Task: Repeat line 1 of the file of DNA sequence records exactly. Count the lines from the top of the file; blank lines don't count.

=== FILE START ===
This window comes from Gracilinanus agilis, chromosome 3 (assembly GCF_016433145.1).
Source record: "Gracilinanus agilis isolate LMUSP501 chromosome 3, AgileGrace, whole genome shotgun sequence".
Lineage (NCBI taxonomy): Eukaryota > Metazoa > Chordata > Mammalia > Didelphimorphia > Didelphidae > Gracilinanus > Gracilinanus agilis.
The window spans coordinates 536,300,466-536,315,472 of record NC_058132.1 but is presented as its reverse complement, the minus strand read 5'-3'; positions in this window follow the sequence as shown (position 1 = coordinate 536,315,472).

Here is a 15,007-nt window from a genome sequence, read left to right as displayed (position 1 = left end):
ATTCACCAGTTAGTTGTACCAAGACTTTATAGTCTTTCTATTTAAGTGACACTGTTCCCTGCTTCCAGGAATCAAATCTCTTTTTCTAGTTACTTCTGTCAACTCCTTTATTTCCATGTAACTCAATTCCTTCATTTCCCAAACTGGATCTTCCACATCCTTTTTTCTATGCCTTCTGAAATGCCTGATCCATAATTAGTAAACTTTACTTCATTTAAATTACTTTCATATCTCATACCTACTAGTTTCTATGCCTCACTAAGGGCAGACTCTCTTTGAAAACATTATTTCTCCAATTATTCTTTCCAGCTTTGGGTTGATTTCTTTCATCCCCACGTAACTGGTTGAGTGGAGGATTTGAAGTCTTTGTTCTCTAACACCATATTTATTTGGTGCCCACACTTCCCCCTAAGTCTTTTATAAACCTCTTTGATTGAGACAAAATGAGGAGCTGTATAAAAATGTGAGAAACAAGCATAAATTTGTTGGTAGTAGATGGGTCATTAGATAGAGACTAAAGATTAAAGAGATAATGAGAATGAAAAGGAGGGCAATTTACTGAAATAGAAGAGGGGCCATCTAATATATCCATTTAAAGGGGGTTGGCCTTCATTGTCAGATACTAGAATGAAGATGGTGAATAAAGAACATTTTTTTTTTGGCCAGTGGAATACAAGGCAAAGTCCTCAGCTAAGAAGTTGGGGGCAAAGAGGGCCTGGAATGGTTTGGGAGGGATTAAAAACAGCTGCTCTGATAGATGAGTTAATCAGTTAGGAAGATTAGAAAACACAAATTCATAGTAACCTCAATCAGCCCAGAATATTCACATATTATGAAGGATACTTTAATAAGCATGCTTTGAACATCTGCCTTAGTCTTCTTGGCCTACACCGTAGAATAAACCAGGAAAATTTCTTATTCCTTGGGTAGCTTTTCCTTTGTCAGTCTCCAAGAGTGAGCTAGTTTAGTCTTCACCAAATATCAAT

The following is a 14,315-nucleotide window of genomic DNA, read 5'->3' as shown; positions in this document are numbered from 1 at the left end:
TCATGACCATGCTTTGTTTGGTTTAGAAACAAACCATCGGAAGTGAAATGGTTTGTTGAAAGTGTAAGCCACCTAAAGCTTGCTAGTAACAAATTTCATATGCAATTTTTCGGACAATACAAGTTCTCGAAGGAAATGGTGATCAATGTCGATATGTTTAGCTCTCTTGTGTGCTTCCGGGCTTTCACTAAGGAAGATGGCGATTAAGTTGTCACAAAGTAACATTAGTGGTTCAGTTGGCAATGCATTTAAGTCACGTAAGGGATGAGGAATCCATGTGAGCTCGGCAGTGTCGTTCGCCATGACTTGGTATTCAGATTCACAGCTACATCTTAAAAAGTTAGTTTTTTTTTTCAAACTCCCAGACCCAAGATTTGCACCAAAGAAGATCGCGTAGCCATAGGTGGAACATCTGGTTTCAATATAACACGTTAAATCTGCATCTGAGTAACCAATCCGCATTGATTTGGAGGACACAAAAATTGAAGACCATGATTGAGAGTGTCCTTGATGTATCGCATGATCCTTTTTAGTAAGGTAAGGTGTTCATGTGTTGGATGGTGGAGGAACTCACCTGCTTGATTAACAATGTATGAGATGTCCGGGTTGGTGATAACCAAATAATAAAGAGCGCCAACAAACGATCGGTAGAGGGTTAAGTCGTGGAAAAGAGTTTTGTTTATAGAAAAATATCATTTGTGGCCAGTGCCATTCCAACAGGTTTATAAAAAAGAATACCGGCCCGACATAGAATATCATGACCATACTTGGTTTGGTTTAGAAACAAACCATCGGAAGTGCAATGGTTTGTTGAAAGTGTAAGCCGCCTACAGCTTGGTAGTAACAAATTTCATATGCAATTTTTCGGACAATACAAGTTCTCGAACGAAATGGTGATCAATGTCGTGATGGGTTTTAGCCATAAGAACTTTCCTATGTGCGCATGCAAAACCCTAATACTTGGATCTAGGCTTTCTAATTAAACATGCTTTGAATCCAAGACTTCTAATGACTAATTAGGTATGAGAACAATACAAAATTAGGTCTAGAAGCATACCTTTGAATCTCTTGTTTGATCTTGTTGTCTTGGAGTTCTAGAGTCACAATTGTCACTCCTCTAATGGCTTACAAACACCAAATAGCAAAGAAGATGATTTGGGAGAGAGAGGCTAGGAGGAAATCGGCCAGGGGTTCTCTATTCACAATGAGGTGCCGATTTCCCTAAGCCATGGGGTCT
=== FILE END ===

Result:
This window comes from Gracilinanus agilis, chromosome 3 (assembly GCF_016433145.1).